New Zealand Shipping Co Ltd v AM Satterthwaite & Co Ltd (The Eurymedon)
Privy Council (New Zealand)
Citations:  AC 154;  2 WLR 865;  1 All ER 1015;  1 Lloyd’s Rep 534; (1974) 118 SJ 387;  CLY 3532.
Ajax Machine Tool sold a drilling machine to Satterthwaite, for delivery on board a ship called the Eurymedon. The carriers were Federal Steam Navigation. Federal Steam Navigation was a wholly-owned subsidiary of the stevedores – New Zealand Shipping. New Zealand Shipping worked for Federal Steam Navigation in loading and unloading ships. Federal Steam Navigation had general authority to enter into contracts on New Zealand Shipping’s behalf.
Satterthwaite arranged the shipping contract. Carriers under this kind of contract are required to issue a bill of lading to the consignee. In this case, that was Satterthwaite. Federal Steam Navigation sent the bill of lading to New Zealand Shipping to deal with as its agent. New Zealand Shipping passed the bill over to Satterthwaite.
The bill of lading incorporated the Hague-Visby Rules as set out the Schedule to the Carriage of Goods by Sea Act 1924. Article III, r.6 of these Rules provide carriers immunity against all liability unless the claimant sues within a year of the damage. This bill of lading further stated that this immunity applied to the carrier’s servants and agents.
A stevedore negligently damaged the drilling machine while unloading it. Satterthwaite sued New Zealand Shipping for damages. New Zealand Shipping argued that the claim was barred by the one-year limit in the bill of lading. Satterthwaite argued that:
- The exclusion clause did not cover loading and unloading; and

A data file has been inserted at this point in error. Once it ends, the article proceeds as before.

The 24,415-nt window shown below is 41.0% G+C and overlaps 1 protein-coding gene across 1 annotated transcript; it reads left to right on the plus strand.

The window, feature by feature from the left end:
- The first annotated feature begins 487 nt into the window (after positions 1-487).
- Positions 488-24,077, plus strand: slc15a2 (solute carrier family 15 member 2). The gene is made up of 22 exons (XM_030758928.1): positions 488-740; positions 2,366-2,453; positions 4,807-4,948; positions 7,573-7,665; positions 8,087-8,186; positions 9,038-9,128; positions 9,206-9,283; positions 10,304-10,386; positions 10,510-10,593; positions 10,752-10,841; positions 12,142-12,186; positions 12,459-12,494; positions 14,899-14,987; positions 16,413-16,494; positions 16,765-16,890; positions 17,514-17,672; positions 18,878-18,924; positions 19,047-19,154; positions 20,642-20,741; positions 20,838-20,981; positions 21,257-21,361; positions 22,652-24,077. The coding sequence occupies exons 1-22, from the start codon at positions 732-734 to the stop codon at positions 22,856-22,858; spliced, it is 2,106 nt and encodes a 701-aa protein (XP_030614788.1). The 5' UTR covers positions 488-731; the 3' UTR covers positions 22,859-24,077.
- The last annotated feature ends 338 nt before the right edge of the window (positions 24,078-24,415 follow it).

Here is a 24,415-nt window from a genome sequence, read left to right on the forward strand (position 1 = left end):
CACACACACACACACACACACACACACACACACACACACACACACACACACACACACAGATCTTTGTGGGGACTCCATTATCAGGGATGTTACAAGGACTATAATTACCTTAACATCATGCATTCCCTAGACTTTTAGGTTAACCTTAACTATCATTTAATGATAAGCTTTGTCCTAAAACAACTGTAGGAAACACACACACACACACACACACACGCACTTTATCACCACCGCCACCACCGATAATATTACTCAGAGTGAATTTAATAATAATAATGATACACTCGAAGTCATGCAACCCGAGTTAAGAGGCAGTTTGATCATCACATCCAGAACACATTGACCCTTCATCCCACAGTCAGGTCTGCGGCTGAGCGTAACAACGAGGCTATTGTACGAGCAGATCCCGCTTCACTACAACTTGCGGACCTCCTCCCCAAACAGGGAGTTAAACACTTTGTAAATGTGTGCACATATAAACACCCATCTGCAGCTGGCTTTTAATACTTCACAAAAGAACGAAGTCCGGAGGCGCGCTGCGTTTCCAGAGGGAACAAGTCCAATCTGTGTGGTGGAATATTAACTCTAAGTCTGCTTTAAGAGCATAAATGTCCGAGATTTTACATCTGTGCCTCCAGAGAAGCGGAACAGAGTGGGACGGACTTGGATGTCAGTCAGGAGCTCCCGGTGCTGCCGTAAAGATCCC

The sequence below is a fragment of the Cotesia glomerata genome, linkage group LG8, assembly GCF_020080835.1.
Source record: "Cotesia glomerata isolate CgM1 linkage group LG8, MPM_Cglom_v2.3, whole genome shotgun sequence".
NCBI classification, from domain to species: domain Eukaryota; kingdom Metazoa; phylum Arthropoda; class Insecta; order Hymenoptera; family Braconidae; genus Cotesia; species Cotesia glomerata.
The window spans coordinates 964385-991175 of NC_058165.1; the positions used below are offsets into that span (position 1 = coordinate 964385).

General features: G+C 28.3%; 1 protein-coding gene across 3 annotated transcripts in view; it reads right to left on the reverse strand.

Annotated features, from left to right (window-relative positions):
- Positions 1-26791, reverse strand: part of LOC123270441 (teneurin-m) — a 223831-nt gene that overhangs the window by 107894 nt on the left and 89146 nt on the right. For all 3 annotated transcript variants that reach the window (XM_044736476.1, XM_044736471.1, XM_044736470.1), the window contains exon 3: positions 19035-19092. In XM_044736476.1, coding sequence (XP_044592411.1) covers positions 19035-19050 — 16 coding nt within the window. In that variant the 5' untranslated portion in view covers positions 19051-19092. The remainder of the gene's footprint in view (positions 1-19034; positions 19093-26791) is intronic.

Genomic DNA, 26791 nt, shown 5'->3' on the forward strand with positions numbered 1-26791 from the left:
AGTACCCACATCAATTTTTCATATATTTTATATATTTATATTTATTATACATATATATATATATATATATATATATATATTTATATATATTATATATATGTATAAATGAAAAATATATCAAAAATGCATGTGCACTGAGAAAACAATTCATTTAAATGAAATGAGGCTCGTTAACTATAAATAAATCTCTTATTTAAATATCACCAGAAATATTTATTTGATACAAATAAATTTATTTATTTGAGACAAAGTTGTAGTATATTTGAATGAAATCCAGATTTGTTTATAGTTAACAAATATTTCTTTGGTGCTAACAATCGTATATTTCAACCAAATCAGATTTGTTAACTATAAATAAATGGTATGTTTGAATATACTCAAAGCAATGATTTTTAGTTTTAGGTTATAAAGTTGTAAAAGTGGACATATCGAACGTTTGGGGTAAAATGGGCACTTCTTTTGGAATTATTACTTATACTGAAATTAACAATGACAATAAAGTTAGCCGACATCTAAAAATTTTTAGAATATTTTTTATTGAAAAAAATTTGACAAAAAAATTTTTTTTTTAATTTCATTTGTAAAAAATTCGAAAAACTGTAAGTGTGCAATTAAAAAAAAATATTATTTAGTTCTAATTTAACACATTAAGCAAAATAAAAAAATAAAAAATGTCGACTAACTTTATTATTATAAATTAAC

- The stevedore could not rely on the exclusion clause because they were not a party to the contract (the carrier was).
- Did the exclusion clause cover loading and unloading?
- Had Satterthwaite made any offer to New Zealand Shipping, and had New Zealand Shipping accepted any offer?
- Had the stevedore provided sufficient consideration to be a party to any contract?
The House of Lords held in favour of New Zealand Shipping. The claimant agreed to exempt the carrier’s agents, servants and independent contractor from liability in relation to the performance of the whole carriage contract, including loading and unloading.
The Lords also held that Satterthwaite made a unilateral offer to New Zealand Shipping when it agreed to exempt Federal Steam Navigation’s workers from liability. This was because the carrier was acting as the stevedore’s agent in relation to that clause. New Zealand Shipping accepted this offer when it loaded the goods. Loading goods for Satterthwaite’s benefit was sufficient consideration to make the stevedore a party to the agreement.
This Case is Authority For…
At common law, a third-party (someone who has not provided consideration) cannot sue or be sued on a contract even if it is made for his benefit. This can be overcome, however, if one of the people negotiating the contract acts as the third-party’s agent and the third-party provides consideration for the agreement.
Where a person is under a legal obligation to complete work for X, they normally cannot rely on a new promise to complete the work as consideration for further agreements with X. However, they can rely on a promise to complete the work as consideration for an agreement with Y.
This is the reason why the stevedore’s work in loading the goods was valid consideration. Although New Zealand Shipping were likely already obliged to load the goods under their agreement with Federal Steam Navigation, they had no pre-existing duty to Satterthwaite.
Viscount Dilhorne dissented. He did not agree that Satterthwaite’s assent to the exclusion clause was an open offer to enter into a contract with any person Federal Steam Navigation got to do the work. Such an offer would likely require clear and express language. Satterthwaite agreed to be in a contract with Federal Steam Navigation only.
Lord Simon of Glaisdale also dissented. He thought the exclusion clause did not make sufficiently clear that Federal Steam Navigation were acting as New Zealand Shipping’s agent. He also found it strange that the stevedores essentially claimed to be in a contract containing one clause: the exclusion clause. This strangeness indicated that this was not what the parties intended. Additionally, Lord Simon found it difficult to see how loading the goods was consideration for a promise to let them have the benefit of the exclusion clause if they loaded the goods.